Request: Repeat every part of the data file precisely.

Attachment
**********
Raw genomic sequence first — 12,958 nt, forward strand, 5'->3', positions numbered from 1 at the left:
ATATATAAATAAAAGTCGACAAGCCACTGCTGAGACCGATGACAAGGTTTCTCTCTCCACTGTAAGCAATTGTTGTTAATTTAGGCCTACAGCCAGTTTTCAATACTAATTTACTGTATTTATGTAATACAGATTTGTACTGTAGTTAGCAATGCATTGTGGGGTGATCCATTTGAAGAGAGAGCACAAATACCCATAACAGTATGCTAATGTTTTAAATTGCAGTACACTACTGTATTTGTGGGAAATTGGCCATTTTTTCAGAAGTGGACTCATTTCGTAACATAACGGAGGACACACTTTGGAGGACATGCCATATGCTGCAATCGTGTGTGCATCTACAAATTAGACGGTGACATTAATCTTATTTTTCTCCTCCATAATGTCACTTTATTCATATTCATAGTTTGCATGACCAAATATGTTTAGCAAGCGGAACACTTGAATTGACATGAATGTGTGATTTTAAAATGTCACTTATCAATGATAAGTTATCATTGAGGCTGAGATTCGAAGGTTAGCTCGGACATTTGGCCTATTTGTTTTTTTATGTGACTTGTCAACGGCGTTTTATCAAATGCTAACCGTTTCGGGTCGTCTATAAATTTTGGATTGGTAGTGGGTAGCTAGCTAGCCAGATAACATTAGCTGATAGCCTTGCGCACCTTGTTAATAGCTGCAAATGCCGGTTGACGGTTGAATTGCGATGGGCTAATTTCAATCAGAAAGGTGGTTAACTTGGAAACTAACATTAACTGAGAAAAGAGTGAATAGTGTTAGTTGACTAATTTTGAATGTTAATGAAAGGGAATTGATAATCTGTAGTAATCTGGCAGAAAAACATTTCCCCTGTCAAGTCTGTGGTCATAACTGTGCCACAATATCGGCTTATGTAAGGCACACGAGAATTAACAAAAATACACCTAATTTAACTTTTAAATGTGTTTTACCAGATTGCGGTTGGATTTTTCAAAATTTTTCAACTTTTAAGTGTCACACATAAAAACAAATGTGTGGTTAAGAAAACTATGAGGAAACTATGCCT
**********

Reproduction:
Raw genomic sequence first — 12,958 nt, forward strand, 5'->3', positions numbered from 1 at the left:
ATATATAAATAAAAGTCGACAAGCCACTGCTGAGACCGATGACAAGGTTTCTCTCTCCACTGTAAGCAATTGTTGTTAATTTAGGCCTACAGCCAGTTTTCAATACTAATTTACTGTATTTATGTAATACAGATTTGTACTGTAGTTAGCAATGCATTGTGGGGTGATCCATTTGAAGAGAGAGCACAAATACCCATAACAGTATGCTAATGTTTTAAATTGCAGTACACTACTGTATTTGTGGGAAATTGGCCATTTTTTCAGAAGTGGACTCATTTCGTAACATAACGGAGGACACACTTTGGAGGACATGCCATATGCTGCAATCGTGTGTGCATCTACAAATTAGACGGTGACATTAATCTTATTTTTCTCCTCCATAATGTCACTTTATTCATATTCATAGTTTGCATGACCAAATATGTTTAGCAAGCGGAACACTTGAATTGACATGAATGTGTGATTTTAAAATGTCACTTATCAATGATAAGTTATCATTGAGGCTGAGATTCGAAGGTTAGCTCGGACATTTGGCCTATTTGTTTTTTTATGTGACTTGTCAACGGCGTTTTATCAAATGCTAACCGTTTCGGGTCGTCTATAAATTTTGGATTGGTAGTGGGTAGCTAGCTAGCCAGATAACATTAGCTGATAGCCTTGCGCACCTTGTTAATAGCTGCAAATGCCGGTTGACGGTTGAATTGCGATGGGCTAATTTCAATCAGAAAGGTGGTTAACTTGGAAACTAACATTAACTGAGAAAAGAGTGAATAGTGTTAGTTGACTAATTTTGAATGTTAATGAAAGGGAATTGATAATCTGTAGTAATCTGGCAGAAAAACATTTCCCCTGTCAAGTCTGTGGTCATAACTGTGCCACAATATCGGCTTATGTAAGGCACACGAGAATTAACAAAAATACACCTAATTTAACTTTTAAATGTGTTTTACCAGATTGCGGTTGGATTTTTCAAAATTTTTCAACTTTTAAGTGTCACACATAAAAACAAATGTGTGGTTAAGAAAACTATGAGGAAACTATGCCT